152 episodes

Live constitutional conversations and debates featuring leading historians, journalists, scholars, and public officials hosted at the National Constitution Center in Philadelphia and across America.



To watch National Constitution Center Town Halls live, check out our schedule of upcoming programs at constitutioncenter.org/townhall. Register through Zoom to ask your constitutional questions in the Q&A or watch live on YouTube at YouTube.com/ConstitutionCenter.

Live at the National Constitution Center National Constitution Center

    • News
    • 4.7 • 116 Ratings

Live constitutional conversations and debates featuring leading historians, journalists, scholars, and public officials hosted at the National Constitution Center in Philadelphia and across America.



To watch National Constitution Center Town Halls live, check out our schedule of upcoming programs at constitutioncenter.org/townhall. Register through Zoom to ask your constitutional questions in the Q&A or watch live on YouTube at YouTube.com/ConstitutionCenter.

    The Meaning of Equality

    The Meaning of Equality

    Where did the idea that “all men are created equal” come from, and what did those words mean when Thomas Jefferson wrote them in the Declaration of Independence? What has equality meant in America over time—and what does it mean today? William Allen, emeritus professor of political philosophy and emeritus dean at James Madison College at Michigan State University; Erika Bachiochi, fellow at the Ethics and Public Policy Center; Ellen Carol DuBois, distinguished research professor at UCLA; and Jack Rakove, emeritus professor of history and political science at Stanford University, join to explore the idea of equality throughout American history. Jeffrey Rosen, president and CEO of the National Constitution Center, moderates.
    This conversation was streamed live on December 15th, 2021.
    This program is made possible through the generous support of Citizens.

    Live at the National Constitution Center is taking a break for the holidays! We’ll be back in January with more great shows that you won’t want to miss.
    In the meantime, take a listen to episodes from the archive, or head over to our other show, We the People, for some lively and civil constitutional debates.
    From all of us at the National Constitution Center, we wish you a happy and healthy new year.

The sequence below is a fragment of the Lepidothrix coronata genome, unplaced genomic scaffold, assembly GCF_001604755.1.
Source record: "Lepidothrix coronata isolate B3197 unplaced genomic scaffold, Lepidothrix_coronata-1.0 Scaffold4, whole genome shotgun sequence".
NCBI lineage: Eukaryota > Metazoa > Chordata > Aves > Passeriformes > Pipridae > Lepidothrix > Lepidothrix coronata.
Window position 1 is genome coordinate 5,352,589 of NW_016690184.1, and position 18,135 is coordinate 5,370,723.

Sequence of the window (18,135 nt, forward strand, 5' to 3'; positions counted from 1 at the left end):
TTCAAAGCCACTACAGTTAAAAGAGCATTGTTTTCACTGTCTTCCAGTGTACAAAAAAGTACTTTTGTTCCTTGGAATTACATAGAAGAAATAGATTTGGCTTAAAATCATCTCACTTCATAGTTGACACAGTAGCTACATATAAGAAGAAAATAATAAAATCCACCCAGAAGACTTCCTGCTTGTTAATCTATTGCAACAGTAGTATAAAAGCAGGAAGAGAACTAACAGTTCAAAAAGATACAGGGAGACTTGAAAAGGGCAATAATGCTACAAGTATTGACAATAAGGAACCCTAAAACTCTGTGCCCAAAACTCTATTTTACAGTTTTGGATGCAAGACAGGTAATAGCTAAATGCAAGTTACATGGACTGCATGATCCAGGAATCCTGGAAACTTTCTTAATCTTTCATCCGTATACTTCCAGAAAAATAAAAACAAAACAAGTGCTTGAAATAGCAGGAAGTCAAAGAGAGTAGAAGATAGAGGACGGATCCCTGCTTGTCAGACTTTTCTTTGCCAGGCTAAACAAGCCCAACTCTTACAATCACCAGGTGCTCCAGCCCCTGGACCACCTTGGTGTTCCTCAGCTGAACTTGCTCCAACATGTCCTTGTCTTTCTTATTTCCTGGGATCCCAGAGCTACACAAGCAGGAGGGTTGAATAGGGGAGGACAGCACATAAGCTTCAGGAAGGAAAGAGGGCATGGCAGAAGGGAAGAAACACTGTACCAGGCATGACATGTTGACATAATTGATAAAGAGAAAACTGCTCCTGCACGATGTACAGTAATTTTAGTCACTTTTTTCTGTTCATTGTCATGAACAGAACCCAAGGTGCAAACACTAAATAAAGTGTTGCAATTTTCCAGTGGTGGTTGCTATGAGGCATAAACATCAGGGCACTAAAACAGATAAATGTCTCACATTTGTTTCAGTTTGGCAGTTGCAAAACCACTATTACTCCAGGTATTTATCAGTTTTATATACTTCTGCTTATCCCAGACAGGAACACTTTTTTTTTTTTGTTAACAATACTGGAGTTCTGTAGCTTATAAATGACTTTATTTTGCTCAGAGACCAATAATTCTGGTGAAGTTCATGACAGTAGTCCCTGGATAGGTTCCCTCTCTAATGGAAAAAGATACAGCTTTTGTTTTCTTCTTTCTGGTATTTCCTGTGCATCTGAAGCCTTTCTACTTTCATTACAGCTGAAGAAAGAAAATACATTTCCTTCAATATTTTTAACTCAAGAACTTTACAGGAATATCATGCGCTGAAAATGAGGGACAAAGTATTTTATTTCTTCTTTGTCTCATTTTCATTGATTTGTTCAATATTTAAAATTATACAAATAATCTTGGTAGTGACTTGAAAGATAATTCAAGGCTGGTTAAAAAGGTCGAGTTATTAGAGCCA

Continue the conversation on Facebook and Twitter using @ConstitutionCtr.
    Sign up to receive Constitution Weekly, our email roundup of constitutional news and debate, at bit.ly/constitutionweekly.
    Please subscribe to Live at the National Constitution Center and our companion podcast We the People on Apple Podcasts, Stitcher, or your favorite podcast app.
    To watch National Constitution Center Town Hall programs live, check out our schedule of upcoming programs. Register through Zoom to ask your constitutional questions in the Q&A or watch live on YouTube.

    • 59 min
    Poetry and the Constitution

    Poetry and the Constitution

    How have poets and poetry—from John Milton to Mercy Otis Warren and Phillis Wheatley—influenced the Constitution and America’s core democratic principles? Join Vincent Carretta, editor of the Penguin Classics editions of the Complete Writings of Phillis Wheatley and professor emeritus of English at the University of Maryland, Eileen M. Hunt, full professor of political science at the University of Notre Dame, and Eric Slauter, associate professor and director of the Karla Scherer Center for the Study of American Culture at the University of Chicago, for a discussion exploring the ways poetry has intersected with the Constitution and constitutional ideas throughout American history. Jeffrey Rosen, president and CEO of the National Constitution Center, moderates.
    This conversation was streamed live on December 8th, 2021.
    Additional resources and transcript available in our Media Library at constitutioncenter.org/constitution.
    Questions or comments about the show? Email us at podcast@constitutioncenter.org.

    • 53 min
    Lincoln’s Speeches and the Refounding of America

    Lincoln’s Speeches and the Refounding of America

    Michael Burlingame, author of The Black Man’s President: Abraham Lincoln, African Americans, and the Pursuit of Racial Equality; Noah Feldman, author of The Broken Constitution: Lincoln, Slavery, and the Refounding of America; and Diana Schaub, author of His Greatest Speeches: How Lincoln Moved the Nation, take a deep dive into the timeless speeches of one of America’s greatest presidents to reveal Lincoln’s constitutional vision and how his vision changed the course of the Constitution and American history. Jeffrey Rosen, president and CEO of the National Constitution Center, moderates.
    This conversation was streamed live on November 22, 2021.
    Additional resources and transcript available in our Media Library at constitutioncenter.org/constitution.
    Questions or comments about the show? Email us at podcast@constitutioncenter.org.

    • 54 min
    Does the Presidency Need Reform?

    Does the Presidency Need Reform?